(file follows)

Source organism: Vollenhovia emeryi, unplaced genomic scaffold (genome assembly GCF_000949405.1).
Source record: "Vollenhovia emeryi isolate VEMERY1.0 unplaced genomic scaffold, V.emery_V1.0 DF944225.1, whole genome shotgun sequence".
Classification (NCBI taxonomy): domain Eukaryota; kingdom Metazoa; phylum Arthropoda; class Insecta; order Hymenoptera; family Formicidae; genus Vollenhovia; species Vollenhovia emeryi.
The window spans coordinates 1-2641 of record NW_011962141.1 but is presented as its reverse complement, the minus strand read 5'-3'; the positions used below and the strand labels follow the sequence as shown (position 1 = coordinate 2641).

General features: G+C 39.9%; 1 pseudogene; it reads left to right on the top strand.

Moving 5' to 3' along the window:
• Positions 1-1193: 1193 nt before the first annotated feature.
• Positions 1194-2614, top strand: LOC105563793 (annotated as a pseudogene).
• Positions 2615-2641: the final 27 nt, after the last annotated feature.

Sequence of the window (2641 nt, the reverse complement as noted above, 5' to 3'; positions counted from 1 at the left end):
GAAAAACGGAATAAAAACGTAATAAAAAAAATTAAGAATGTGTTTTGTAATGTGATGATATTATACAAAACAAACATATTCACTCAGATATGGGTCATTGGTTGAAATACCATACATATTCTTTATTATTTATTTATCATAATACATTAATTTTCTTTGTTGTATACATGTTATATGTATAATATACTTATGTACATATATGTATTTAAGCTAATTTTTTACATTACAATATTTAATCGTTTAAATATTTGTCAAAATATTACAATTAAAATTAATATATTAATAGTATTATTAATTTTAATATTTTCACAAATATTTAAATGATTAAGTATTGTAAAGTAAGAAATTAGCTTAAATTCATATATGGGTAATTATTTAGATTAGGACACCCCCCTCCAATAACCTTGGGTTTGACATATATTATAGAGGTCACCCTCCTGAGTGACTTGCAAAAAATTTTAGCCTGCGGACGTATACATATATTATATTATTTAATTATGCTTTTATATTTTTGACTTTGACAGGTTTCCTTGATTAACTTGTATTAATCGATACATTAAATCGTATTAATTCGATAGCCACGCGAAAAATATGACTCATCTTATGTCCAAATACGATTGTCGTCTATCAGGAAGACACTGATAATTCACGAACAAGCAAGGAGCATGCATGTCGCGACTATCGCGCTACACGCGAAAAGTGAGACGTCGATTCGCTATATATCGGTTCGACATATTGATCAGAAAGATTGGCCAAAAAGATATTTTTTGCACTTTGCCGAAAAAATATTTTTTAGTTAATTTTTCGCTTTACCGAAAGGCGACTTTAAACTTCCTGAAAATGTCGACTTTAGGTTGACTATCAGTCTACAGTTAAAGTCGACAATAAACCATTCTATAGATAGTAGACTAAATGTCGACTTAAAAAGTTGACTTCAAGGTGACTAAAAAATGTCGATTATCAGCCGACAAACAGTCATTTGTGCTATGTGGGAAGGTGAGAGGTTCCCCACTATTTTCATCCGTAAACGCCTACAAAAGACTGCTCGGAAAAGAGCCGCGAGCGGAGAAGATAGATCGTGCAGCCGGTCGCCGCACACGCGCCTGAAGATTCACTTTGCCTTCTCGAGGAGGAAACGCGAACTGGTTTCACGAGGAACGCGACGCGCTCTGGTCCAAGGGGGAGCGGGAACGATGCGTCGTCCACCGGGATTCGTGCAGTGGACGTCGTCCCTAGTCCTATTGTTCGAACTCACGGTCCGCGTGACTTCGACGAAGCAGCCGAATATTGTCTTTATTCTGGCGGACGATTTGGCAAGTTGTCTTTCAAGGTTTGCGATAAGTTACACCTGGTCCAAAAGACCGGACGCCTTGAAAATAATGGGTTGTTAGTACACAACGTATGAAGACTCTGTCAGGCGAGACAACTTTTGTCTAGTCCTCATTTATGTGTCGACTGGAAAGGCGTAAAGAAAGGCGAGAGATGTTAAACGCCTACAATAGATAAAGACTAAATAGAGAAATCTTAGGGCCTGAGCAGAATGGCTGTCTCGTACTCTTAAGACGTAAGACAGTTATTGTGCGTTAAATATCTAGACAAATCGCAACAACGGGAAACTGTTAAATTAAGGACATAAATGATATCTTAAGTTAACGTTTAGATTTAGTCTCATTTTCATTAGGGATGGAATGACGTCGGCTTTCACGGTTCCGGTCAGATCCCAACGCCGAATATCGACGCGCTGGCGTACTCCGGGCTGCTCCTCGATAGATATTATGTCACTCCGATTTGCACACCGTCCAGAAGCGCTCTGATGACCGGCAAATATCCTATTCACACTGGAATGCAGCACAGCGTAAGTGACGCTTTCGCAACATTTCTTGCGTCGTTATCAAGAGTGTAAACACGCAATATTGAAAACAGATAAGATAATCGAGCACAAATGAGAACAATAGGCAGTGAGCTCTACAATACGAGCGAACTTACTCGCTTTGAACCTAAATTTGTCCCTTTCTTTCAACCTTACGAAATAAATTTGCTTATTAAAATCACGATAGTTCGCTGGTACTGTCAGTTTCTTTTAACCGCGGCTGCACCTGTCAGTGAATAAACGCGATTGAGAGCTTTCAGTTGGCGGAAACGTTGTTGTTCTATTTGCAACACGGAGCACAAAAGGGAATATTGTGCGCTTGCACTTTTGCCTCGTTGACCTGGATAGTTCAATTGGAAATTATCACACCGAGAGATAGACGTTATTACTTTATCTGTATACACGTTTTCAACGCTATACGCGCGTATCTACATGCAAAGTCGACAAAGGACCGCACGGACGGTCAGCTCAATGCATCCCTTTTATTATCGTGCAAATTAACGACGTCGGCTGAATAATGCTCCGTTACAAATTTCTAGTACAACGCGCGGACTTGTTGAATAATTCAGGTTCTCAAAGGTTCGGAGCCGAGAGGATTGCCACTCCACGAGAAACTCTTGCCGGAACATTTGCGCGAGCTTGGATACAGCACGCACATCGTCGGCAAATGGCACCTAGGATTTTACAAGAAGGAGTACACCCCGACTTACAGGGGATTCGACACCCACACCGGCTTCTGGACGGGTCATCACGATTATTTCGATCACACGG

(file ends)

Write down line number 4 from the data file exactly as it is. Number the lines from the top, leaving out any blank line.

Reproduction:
The window spans coordinates 1-2641 of record NW_011962141.1 but is presented as its reverse complement, the minus strand read 5'-3'; the positions used below and the strand labels follow the sequence as shown (position 1 = coordinate 2641).